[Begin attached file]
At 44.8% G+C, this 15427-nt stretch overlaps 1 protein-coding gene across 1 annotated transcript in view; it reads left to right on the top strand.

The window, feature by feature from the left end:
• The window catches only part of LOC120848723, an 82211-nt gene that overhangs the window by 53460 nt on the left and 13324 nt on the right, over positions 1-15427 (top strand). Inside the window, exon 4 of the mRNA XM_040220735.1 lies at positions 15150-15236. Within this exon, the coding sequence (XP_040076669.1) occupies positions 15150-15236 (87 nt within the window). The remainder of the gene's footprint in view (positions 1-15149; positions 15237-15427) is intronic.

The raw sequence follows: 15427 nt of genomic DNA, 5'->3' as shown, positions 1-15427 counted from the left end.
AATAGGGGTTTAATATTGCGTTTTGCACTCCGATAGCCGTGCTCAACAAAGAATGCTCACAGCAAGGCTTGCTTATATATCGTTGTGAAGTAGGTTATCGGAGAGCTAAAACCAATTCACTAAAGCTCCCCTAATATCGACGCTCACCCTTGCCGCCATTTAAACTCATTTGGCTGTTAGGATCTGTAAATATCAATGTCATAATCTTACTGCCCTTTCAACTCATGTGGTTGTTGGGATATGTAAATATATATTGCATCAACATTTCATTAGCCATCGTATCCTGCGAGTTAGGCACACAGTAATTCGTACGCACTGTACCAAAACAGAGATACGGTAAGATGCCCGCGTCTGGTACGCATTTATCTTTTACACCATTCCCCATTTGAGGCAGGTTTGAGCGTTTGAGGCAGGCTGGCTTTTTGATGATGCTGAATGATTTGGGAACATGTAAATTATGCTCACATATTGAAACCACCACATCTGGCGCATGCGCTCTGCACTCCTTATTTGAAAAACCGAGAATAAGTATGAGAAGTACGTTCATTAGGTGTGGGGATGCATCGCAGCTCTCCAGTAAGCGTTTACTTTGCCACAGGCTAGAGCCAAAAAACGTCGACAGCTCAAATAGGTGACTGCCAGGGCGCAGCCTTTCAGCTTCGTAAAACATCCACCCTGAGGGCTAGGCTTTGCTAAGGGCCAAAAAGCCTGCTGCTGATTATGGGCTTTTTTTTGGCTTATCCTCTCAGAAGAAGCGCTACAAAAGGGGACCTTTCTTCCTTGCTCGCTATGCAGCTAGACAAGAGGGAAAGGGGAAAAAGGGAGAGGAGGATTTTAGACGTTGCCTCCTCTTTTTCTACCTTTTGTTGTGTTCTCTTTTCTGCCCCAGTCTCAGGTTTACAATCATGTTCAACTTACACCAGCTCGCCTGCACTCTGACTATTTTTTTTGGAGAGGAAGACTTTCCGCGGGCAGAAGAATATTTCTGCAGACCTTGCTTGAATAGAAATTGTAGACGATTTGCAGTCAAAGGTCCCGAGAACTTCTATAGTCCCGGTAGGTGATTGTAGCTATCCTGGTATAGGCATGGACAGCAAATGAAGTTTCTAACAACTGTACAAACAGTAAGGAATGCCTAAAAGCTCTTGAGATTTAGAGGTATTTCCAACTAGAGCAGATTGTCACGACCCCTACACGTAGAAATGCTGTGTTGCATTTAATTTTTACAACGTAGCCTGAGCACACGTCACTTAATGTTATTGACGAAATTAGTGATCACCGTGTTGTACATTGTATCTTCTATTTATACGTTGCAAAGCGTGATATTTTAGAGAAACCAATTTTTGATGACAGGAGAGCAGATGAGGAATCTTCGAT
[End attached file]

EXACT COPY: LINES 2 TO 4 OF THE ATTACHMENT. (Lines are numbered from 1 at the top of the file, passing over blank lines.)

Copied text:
The window, feature by feature from the left end:
• The window catches only part of LOC120848723, an 82211-nt gene that overhangs the window by 53460 nt on the left and 13324 nt on the right, over positions 1-15427 (top strand). Inside the window, exon 4 of the mRNA XM_040220735.1 lies at positions 15150-15236. Within this exon, the coding sequence (XP_040076669.1) occupies positions 15150-15236 (87 nt within the window). The remainder of the gene's footprint in view (positions 1-15149; positions 15237-15427) is intronic.

The raw sequence follows: 15427 nt of genomic DNA, 5'->3' as shown, positions 1-15427 counted from the left end.